The birds have a favoured area near to a large greenhouse in the northeast corner of the field, and a few venture fairly close to the road, giving great views through the telescope but a bit far for my telephoto camera lens.  They start to feed quite actively, there seems to be a good supply of invertebrate food.  Oilseed rape is starting to grow rapidly: in a few weeks it will probably be too tall and dense for the plovers to feed amongst, and they will have to move on.  So I need to make the most of their time here.
Also feeding in the oilseed rape field are about twenty skylarks, two buzzards and a scattering of lesser black-backed gulls.  One of the buzzards jogs across the field looking for worms, not the feeding style we expect from this master of the air!

Moving on to Grimsbury Reservoir, all seems pretty quiet.  Fishermen are out in force, not along the shore of the reservoir, but dotted along the adjacent river Cherwell.  Then a surprise - a brightly coloured duck flies into view - I rapidly recognise a drake Mandarin duck.  He flies in the direction of the river and is gone.  I'm left wondering if the fishermen disturbed it from the river, which offers some attractive habitat for this tree nesting duck.  I'll make sure I check the river more closely next time.  A kingfisher also catches me by surprise, perched on the reservoir perimeter fence.  It flies off across the reservoir and I loose it for a couple of minutes, then it appears again, flying off towards the river with a small fish in beak.  The grey heron is in no such rush and allows me some nice views and a chance to capture more misty morning images.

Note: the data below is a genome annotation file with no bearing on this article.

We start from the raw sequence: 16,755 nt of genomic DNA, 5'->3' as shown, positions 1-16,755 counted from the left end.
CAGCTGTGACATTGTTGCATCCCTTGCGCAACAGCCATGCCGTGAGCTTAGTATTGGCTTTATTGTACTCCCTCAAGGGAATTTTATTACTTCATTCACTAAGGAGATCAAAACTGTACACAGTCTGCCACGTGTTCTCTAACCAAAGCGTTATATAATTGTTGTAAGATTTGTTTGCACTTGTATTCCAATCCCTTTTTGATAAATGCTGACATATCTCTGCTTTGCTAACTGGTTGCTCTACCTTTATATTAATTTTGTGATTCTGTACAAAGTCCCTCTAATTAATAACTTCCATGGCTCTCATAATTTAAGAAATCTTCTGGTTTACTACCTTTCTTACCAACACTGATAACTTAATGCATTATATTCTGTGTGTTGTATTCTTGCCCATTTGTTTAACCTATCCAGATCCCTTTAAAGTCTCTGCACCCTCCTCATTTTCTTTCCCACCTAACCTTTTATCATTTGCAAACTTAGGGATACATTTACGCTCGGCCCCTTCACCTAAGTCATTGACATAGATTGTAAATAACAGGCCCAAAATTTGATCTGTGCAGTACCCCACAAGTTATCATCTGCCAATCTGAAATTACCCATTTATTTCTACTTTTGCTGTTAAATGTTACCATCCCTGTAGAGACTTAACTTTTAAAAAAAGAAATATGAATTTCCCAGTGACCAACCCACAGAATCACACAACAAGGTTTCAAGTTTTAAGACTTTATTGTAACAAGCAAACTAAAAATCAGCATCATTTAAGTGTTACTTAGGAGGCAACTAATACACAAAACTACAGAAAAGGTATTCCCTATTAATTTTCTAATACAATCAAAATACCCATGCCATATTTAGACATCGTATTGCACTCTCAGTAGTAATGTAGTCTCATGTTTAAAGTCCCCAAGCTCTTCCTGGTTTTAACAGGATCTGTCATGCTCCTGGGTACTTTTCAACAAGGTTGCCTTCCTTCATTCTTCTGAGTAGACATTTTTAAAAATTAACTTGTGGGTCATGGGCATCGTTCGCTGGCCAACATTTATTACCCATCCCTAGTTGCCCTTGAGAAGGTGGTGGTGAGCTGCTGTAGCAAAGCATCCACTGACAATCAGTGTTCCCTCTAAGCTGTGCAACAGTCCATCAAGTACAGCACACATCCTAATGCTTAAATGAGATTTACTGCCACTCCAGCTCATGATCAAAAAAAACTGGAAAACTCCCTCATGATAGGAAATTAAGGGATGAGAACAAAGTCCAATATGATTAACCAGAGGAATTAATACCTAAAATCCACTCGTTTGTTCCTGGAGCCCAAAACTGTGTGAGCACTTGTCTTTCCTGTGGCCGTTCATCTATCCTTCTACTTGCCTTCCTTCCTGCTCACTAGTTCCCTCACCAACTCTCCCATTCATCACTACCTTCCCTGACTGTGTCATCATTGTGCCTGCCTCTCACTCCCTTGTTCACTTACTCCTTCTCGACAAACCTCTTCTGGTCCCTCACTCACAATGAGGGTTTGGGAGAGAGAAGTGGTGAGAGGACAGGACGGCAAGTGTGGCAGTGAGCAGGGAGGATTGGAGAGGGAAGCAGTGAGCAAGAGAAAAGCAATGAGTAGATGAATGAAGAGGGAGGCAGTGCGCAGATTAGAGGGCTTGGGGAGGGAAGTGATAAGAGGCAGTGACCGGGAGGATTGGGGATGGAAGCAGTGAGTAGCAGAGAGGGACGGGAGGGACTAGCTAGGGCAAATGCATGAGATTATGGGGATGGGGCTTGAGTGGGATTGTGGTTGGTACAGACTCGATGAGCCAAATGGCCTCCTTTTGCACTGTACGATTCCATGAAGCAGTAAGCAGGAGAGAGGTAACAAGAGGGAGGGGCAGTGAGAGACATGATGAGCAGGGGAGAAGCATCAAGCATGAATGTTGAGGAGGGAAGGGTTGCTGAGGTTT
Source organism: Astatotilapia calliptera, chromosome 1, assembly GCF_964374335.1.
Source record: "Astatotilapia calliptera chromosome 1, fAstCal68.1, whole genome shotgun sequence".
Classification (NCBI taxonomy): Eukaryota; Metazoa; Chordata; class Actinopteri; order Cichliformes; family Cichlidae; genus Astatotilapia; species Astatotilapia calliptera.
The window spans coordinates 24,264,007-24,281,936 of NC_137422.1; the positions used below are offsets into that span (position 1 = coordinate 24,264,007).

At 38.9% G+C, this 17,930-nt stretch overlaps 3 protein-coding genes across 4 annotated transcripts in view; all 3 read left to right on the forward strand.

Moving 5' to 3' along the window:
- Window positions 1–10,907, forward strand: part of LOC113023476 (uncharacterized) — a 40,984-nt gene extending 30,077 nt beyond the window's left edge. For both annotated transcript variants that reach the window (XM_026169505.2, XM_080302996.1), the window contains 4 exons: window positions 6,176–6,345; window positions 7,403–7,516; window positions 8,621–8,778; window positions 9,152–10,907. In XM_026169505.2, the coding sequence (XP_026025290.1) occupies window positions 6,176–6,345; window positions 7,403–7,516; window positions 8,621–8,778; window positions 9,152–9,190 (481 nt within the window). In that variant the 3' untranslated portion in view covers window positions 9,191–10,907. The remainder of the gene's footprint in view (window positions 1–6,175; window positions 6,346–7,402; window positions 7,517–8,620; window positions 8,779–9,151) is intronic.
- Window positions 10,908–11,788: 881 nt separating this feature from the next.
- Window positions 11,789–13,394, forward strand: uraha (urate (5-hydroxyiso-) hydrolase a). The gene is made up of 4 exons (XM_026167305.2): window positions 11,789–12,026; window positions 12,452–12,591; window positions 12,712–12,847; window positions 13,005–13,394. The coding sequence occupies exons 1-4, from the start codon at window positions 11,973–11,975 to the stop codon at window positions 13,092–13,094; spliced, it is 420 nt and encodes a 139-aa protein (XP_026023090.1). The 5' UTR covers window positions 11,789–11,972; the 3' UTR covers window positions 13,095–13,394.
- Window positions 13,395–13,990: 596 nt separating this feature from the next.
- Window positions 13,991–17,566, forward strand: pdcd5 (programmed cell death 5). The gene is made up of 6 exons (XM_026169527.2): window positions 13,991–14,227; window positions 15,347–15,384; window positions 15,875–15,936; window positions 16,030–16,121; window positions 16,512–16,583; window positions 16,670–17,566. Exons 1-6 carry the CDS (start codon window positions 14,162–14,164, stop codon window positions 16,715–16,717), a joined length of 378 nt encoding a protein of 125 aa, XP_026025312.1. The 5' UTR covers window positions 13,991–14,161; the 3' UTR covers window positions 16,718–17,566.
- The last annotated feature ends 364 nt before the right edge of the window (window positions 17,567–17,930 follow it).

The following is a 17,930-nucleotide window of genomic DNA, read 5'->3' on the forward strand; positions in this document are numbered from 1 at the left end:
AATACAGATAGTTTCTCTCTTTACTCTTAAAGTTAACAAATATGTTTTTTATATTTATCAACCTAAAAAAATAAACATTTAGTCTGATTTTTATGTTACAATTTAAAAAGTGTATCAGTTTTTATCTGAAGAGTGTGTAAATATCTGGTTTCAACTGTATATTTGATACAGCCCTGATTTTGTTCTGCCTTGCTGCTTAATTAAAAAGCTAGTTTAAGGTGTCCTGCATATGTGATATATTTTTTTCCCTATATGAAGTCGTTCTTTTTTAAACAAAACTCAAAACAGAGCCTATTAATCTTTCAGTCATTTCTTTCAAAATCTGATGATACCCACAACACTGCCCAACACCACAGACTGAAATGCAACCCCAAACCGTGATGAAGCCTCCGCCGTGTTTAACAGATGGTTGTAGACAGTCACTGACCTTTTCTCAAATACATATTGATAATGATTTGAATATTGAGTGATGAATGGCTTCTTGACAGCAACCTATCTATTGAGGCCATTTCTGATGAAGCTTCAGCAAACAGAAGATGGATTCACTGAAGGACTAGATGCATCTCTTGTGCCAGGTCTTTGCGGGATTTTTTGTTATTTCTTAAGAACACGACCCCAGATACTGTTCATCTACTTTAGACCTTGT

buoy with rising mist
My final stop is Tadmarton Heath. It is my first visit for a while.  It is very noticeable that the warblers, so plentiful in early September, have pretty much gone now, I don't even hear a chiffchaffs.
Tadmarton Heath viewed from road approaching from Lower Tadmarton
It feels very "between seasons": the summer birds have gone and we are still waiting for the winter influx of thrushes and finches.  But there are still buzzards to enjoy plus jays, roe deer and green woodpecker.
juvenile buzzard